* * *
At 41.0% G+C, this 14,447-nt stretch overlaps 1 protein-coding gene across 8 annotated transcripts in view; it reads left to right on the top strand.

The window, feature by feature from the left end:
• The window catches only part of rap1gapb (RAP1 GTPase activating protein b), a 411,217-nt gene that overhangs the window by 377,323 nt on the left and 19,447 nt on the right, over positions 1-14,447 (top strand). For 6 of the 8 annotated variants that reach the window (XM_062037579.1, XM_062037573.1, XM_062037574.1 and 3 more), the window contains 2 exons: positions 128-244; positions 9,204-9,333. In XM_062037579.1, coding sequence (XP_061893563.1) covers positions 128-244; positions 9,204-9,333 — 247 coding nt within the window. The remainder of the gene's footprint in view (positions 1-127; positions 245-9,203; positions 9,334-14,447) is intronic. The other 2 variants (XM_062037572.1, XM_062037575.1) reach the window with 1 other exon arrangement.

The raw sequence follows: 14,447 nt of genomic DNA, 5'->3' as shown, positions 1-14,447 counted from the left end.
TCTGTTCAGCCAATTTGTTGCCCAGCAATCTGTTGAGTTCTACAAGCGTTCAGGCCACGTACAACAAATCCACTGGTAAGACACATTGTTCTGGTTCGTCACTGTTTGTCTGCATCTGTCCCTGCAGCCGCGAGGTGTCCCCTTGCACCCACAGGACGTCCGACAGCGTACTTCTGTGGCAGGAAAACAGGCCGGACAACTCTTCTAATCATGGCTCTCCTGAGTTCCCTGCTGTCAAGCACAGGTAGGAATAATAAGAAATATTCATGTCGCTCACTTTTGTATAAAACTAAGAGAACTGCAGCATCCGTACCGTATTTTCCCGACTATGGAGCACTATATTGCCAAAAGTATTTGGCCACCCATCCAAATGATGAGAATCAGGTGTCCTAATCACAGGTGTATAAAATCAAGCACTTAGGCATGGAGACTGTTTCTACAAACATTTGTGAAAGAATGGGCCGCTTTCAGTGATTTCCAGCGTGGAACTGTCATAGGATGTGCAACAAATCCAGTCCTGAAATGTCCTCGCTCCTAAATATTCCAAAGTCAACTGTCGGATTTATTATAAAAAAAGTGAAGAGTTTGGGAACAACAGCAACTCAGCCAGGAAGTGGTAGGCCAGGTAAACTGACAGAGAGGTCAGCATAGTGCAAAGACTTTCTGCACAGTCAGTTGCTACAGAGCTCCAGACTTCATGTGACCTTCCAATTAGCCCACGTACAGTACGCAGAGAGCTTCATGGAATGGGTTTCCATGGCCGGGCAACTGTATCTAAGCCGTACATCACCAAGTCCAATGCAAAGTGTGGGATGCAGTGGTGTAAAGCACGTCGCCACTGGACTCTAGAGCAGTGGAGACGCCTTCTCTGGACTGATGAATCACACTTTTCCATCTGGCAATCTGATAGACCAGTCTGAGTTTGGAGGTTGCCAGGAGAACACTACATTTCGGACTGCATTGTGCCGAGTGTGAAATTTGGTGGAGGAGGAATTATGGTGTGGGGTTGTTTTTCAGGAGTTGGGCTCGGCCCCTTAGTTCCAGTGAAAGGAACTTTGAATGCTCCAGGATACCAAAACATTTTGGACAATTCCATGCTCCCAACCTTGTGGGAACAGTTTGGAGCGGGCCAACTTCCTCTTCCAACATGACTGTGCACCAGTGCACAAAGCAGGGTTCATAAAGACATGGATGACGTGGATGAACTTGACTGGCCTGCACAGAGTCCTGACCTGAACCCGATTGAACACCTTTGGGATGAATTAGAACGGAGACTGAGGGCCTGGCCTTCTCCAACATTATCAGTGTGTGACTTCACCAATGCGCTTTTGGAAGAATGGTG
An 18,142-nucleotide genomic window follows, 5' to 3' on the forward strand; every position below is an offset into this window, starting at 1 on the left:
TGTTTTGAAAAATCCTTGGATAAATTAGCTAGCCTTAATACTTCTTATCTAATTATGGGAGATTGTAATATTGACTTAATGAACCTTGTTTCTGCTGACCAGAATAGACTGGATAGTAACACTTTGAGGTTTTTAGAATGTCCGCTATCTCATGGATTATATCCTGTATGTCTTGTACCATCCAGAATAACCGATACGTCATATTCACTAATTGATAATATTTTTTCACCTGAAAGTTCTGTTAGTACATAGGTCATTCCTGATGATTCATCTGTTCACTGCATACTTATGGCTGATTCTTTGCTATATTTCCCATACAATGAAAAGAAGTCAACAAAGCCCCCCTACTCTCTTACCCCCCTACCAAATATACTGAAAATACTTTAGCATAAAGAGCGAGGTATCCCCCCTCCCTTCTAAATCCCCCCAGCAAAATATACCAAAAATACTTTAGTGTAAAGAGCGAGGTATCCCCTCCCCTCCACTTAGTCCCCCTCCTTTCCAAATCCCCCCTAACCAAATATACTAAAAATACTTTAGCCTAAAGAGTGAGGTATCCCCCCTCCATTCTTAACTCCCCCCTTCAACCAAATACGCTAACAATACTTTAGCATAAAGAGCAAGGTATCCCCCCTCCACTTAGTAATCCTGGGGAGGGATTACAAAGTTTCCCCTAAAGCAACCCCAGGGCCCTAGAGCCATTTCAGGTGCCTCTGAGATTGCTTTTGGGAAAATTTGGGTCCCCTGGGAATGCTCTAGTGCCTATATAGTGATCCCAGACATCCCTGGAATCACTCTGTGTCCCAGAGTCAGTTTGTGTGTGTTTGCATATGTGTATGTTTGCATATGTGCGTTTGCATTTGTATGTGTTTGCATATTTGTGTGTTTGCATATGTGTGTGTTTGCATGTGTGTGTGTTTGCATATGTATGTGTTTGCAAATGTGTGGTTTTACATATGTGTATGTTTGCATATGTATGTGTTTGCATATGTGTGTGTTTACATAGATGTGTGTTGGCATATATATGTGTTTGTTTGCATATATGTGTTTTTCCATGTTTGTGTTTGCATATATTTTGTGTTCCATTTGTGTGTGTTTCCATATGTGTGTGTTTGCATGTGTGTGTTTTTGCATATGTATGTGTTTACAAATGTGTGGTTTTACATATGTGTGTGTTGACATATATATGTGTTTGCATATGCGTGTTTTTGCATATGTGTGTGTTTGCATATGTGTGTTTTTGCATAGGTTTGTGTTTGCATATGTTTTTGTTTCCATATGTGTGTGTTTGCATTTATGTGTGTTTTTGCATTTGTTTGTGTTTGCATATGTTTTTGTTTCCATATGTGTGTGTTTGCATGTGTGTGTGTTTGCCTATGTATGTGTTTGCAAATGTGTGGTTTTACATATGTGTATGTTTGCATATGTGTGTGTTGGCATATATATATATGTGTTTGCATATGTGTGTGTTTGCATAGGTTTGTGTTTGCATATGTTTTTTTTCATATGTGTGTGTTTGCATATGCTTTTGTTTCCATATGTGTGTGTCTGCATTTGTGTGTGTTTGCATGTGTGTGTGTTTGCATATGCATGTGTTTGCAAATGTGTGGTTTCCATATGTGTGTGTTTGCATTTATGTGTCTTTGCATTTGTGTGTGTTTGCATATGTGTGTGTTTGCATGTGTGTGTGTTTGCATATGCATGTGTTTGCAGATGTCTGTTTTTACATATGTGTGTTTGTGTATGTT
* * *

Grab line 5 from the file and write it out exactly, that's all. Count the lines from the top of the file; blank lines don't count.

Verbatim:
TCTGTTCAGCCAATTTGTTGCCCAGCAATCTGTTGAGTTCTACAAGCGTTCAGGCCACGTACAACAAATCCACTGGTAAGACACATTGTTCTGGTTCGTCACTGTTTGTCTGCATCTGTCCCTGCAGCCGCGAGGTGTCCCCTTGCACCCACAGGACGTCCGACAGCGTACTTCTGTGGCAGGAAAACAGGCCGGACAACTCTTCTAATCATGGCTCTCCTGAGTTCCCTGCTGTCAAGCACAGGTAGGAATAATAAGAAATATTCATGTCGCTCACTTTTGTATAAAACTAAGAGAACTGCAGCATCCGTACCGTATTTTCCCGACTATGGAGCACTATATTGCCAAAAGTATTTGGCCACCCATCCAAATGATGAGAATCAGGTGTCCTAATCACAGGTGTATAAAATCAAGCACTTAGGCATGGAGACTGTTTCTACAAACATTTGTGAAAGAATGGGCCGCTTTCAGTGATTTCCAGCGTGGAACTGTCATAGGATGTGCAACAAATCCAGTCCTGAAATGTCCTCGCTCCTAAATATTCCAAAGTCAACTGTCGGATTTATTATAAAAAAAGTGAAGAGTTTGGGAACAACAGCAACTCAGCCAGGAAGTGGTAGGCCAGGTAAACTGACAGAGAGGTCAGCATAGTGCAAAGACTTTCTGCACAGTCAGTTGCTACAGAGCTCCAGACTTCATGTGACCTTCCAATTAGCCCACGTACAGTACGCAGAGAGCTTCATGGAATGGGTTTCCATGGCCGGGCAACTGTATCTAAGCCGTACATCACCAAGTCCAATGCAAAGTGTGGGATGCAGTGGTGTAAAGCACGTCGCCACTGGACTCTAGAGCAGTGGAGACGCCTTCTCTGGACTGATGAATCACACTTTTCCATCTGGCAATCTGATAGACCAGTCTGAGTTTGGAGGTTGCCAGGAGAACACTACATTTCGGACTGCATTGTGCCGAGTGTGAAATTTGGTGGAGGAGGAATTATGGTGTGGGGTTGTTTTTCAGGAGTTGGGCTCGGCCCCTTAGTTCCAGTGAAAGGAACTTTGAATGCTCCAGGATACCAAAACATTTTGGACAATTCCATGCTCCCAACCTTGTGGGAACAGTTTGGAGCGGGCCAACTTCCTCTTCCAACATGACTGTGCACCAGTGCACAAAGCAGGGTTCATAAAGACATGGATGACGTGGATGAACTTGACTGGCCTGCACAGAGTCCTGACCTGAACCCGATTGAACACCTTTGGGATGAATTAGAACGGAGACTGAGGGCCTGGCCTTCTCCAACATTATCAGTGTGTGACTTCACCAATGCGCTTTTGGAAGAATGGTG